Coronavirus latest global updates March 25: As the death toll due to the pandemic touched 19,648, Spain reported 3,434 deaths over taking China’s toll. Meanwhile, Prince Charles tested positive for coronavirus Wednesday, according to a statement released by Clarence House this morning.
The total number of positive cases spiked to 436,159 across the world on Wednesday. While Italy has reported the maximum number of deaths at 6,820, Spain took over China’s toll with 3,434 deaths as against the latter’s 3,160. In Iran, 1,934 have died, 1,100 in France and 422 in the United Kingdom. Meanwhile, Netherlands has seen 276 deaths and 192 people have died in New York, according to a report John Hopkins University report.
The International Monetary Fund and World Bank on Wednesday called for governments to put a hold on debt payments from the world’s poorest nations so they can battle the coronavirus pandemic. “The World Bank Group and the IMF believe it is imperative at this moment to provide a global sense of relief for developing countries as well as a strong signal to financial markets,” the Washington-based development lenders said in a joint statement.
Track all the latest global updates today (March 25) below:
Spain sees steep rise in single-day toll, reports 738 deaths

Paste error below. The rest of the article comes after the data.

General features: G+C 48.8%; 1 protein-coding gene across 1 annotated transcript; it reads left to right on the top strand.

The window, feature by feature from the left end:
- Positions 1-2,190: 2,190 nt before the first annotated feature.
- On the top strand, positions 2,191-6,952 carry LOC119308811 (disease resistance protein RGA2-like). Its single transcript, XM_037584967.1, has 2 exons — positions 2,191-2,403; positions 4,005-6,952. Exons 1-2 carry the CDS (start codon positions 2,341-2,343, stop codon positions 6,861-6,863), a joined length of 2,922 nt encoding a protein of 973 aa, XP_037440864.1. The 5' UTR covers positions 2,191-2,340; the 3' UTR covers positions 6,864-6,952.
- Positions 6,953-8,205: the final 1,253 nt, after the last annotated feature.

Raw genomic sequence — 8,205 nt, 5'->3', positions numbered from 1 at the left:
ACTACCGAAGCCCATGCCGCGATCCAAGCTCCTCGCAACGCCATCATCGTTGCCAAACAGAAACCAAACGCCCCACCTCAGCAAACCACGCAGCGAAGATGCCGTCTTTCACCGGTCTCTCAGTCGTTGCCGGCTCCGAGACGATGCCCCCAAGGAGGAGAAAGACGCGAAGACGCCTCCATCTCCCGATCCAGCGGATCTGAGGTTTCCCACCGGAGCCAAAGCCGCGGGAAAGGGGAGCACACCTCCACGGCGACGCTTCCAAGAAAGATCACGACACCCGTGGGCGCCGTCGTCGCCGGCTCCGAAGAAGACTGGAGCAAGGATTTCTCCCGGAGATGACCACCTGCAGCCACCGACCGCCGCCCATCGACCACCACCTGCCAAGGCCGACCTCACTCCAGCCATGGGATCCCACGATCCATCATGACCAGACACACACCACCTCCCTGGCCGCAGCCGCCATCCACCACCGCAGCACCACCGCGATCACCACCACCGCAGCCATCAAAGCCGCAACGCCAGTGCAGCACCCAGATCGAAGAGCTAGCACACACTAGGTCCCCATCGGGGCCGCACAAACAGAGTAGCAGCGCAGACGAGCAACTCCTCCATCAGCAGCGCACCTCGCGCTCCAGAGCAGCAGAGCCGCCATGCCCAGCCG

Surpassing China’s death toll, Spain registered 738 fatalities due to coronavirus over the past 24 hours which marked the steepest increase of the deaths reported since the pandemic hit the country, the health ministry reported on Wednesday. The number of reported deaths from the virus rose to 3,434 from 2,696 on Tuesday, the ministry said. The overall number of cases soared to 47,610 from 39,673 on Tuesday.
As Russia postpones vote on changes, it allows Putin to stay in power until 2036
Russian President Vladimir Putin delayed a public vote on constitutional amendments which allows him to stay in power until 2036, news agency AP reported. Putin’s move comes amid the coronavirus outbreak in Russia. “I believe the voting must be postponed to a later date,” Putin said of the April 22 plebiscite in a rare televised address in which he called on Russians to show solidarity.
The reforms, proposed by the President and approved by lawmakers over the previous months, would reset presidential term limits, which potentially allow him to stay in power for 20 years. He also declared next week as a ‘non-working week’.
Federal officials reach deal on $2 trillion aid package